2. D.C. Circuit Opinion
On further appeal, the D.C. Circuit Court affirmed “the Commission’s factual finding that experts in the relevant fields require RCTs to support claims about the disease-related benefits of POM’s products,” determining that the “finding is supported by substantial record evidence.” Id. at 24-25. The court rejected the argument that “RCTs may be costly,” recognizing that “if the cost of an RCT proves prohibitive, petitioners can choose to specify a lower level of substantiation for their claims. . . . ‘[T]he need for RCTs is driven by the claims [petitioners] have chosen to make.’” Id. at 28-29 (quoting FTC Op. at 25). Because “POM nonetheless claimed a scientifically established, causal link between its products and various disease-related benefits on the basis of studies that were not randomized or placebo-controlled,” id. at 26, its claims were in violation of the FTC Act.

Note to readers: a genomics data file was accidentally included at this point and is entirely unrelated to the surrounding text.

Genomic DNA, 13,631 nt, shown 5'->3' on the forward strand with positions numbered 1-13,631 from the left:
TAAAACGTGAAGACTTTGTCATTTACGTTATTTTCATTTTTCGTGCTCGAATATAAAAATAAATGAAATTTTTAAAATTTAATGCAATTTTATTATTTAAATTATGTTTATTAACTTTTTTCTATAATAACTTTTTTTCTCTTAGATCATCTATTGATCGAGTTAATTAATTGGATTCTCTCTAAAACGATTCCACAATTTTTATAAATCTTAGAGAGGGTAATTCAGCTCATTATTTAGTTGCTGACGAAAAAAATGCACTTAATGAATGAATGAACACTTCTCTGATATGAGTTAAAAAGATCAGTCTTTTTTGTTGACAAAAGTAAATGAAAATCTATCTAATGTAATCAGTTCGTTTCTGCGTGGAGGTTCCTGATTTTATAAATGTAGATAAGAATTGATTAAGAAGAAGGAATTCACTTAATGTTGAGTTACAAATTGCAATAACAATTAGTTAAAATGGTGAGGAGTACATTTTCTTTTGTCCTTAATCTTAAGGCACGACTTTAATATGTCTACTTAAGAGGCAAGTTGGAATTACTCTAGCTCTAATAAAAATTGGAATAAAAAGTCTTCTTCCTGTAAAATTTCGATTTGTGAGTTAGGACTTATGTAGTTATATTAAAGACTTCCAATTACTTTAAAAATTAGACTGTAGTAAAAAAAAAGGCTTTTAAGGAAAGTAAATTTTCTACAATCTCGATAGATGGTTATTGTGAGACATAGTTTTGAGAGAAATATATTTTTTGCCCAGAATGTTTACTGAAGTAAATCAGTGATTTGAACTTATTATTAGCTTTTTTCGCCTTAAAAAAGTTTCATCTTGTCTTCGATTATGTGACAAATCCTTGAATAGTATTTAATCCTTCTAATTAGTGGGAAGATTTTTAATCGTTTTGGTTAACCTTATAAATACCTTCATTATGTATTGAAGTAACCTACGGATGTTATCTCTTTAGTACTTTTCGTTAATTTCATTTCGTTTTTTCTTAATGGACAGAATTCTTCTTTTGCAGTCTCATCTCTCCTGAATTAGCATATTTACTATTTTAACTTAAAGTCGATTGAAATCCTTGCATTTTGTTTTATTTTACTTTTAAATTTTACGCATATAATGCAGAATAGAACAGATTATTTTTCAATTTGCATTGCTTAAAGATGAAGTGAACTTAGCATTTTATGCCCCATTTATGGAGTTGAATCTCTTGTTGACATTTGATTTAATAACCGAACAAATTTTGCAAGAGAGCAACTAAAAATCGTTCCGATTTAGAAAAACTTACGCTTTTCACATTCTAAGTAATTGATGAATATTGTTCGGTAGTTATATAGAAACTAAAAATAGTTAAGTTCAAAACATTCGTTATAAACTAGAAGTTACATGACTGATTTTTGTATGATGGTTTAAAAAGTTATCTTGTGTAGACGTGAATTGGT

The Court, however, determined that “the Commission fails adequately to justify a categorical floor oftwo RCTs for any and all disease claims.” Id. at 38 (emphasis added). The court reasoned that “[r]equiring additional RCTs without adequate justification exacts considerable costs . . . If there is a categorical bar against claims about the disease-related benefits of a food product or dietary supplement in the absence of two RCTs, consumers may be denied useful, truthful information about products with a demonstrated capacity to treat or prevent serious disease.” Id. at 39. The Court further found the Commission’s reliance on prior consent decrees requiring two RCTs unavailing: consent orders are “entered without litigation or explanation of the Commission’s reasoning – providing little insight into why two RCTs would be required to prevent a claim from being misleading,” and “two-RCT remedial provisions [have] only [been] selectively imposed in specific circumstances based on particular concerns.” Id. at 42-43.